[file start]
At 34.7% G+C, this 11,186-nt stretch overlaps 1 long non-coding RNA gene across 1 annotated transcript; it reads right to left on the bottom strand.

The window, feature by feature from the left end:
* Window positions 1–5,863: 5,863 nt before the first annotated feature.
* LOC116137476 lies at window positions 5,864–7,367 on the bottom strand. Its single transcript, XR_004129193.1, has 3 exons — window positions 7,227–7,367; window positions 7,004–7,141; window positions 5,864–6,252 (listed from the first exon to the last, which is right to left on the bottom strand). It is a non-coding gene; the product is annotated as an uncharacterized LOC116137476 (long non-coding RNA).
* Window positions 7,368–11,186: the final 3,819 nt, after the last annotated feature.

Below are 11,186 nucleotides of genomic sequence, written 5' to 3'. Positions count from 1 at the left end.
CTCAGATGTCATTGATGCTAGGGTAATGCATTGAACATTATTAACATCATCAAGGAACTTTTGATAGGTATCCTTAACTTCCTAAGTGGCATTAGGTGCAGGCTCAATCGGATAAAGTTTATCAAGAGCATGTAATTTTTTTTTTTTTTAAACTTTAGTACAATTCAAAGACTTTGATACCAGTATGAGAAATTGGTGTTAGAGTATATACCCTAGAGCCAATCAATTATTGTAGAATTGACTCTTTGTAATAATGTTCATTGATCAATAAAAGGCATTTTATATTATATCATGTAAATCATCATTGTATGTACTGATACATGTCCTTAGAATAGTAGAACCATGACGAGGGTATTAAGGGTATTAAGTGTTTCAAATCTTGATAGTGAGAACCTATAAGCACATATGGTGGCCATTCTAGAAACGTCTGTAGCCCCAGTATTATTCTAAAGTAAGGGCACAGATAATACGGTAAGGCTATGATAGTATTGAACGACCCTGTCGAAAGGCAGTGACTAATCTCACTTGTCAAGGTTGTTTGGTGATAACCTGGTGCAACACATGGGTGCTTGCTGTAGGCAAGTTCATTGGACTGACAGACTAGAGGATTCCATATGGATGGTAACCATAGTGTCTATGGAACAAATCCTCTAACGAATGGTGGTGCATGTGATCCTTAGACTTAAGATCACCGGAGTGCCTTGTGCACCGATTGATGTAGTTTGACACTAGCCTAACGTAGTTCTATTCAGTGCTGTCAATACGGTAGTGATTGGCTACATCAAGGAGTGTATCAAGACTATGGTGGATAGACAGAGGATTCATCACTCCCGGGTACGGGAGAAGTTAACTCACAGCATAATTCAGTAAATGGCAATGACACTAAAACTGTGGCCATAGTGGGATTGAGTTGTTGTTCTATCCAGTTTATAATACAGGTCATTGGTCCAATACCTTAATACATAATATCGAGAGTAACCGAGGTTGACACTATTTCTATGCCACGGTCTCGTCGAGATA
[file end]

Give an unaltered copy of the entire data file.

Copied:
At 34.7% G+C, this 11,186-nt stretch overlaps 1 long non-coding RNA gene across 1 annotated transcript; it reads right to left on the bottom strand.

The window, feature by feature from the left end:
* Window positions 1–5,863: 5,863 nt before the first annotated feature.
* LOC116137476 lies at window positions 5,864–7,367 on the bottom strand. Its single transcript, XR_004129193.1, has 3 exons — window positions 7,227–7,367; window positions 7,004–7,141; window positions 5,864–6,252 (listed from the first exon to the last, which is right to left on the bottom strand). It is a non-coding gene; the product is annotated as an uncharacterized LOC116137476 (long non-coding RNA).
* Window positions 7,368–11,186: the final 3,819 nt, after the last annotated feature.

Below are 11,186 nucleotides of genomic sequence, written 5' to 3'. Positions count from 1 at the left end.
CTCAGATGTCATTGATGCTAGGGTAATGCATTGAACATTATTAACATCATCAAGGAACTTTTGATAGGTATCCTTAACTTCCTAAGTGGCATTAGGTGCAGGCTCAATCGGATAAAGTTTATCAAGAGCATGTAATTTTTTTTTTTTTTAAACTTTAGTACAATTCAAAGACTTTGATACCAGTATGAGAAATTGGTGTTAGAGTATATACCCTAGAGCCAATCAATTATTGTAGAATTGACTCTTTGTAATAATGTTCATTGATCAATAAAAGGCATTTTATATTATATCATGTAAATCATCATTGTATGTACTGATACATGTCCTTAGAATAGTAGAACCATGACGAGGGTATTAAGGGTATTAAGTGTTTCAAATCTTGATAGTGAGAACCTATAAGCACATATGGTGGCCATTCTAGAAACGTCTGTAGCCCCAGTATTATTCTAAAGTAAGGGCACAGATAATACGGTAAGGCTATGATAGTATTGAACGACCCTGTCGAAAGGCAGTGACTAATCTCACTTGTCAAGGTTGTTTGGTGATAACCTGGTGCAACACATGGGTGCTTGCTGTAGGCAAGTTCATTGGACTGACAGACTAGAGGATTCCATATGGATGGTAACCATAGTGTCTATGGAACAAATCCTCTAACGAATGGTGGTGCATGTGATCCTTAGACTTAAGATCACCGGAGTGCCTTGTGCACCGATTGATGTAGTTTGACACTAGCCTAACGTAGTTCTATTCAGTGCTGTCAATACGGTAGTGATTGGCTACATCAAGGAGTGTATCAAGACTATGGTGGATAGACAGAGGATTCATCACTCCCGGGTACGGGAGAAGTTAACTCACAGCATAATTCAGTAAATGGCAATGACACTAAAACTGTGGCCATAGTGGGATTGAGTTGTTGTTCTATCCAGTTTATAATACAGGTCATTGGTCCAATACCTTAATACATAATATCGAGAGTAACCGAGGTTGACACTATTTCTATGCCACGGTCTCGTCGAGATA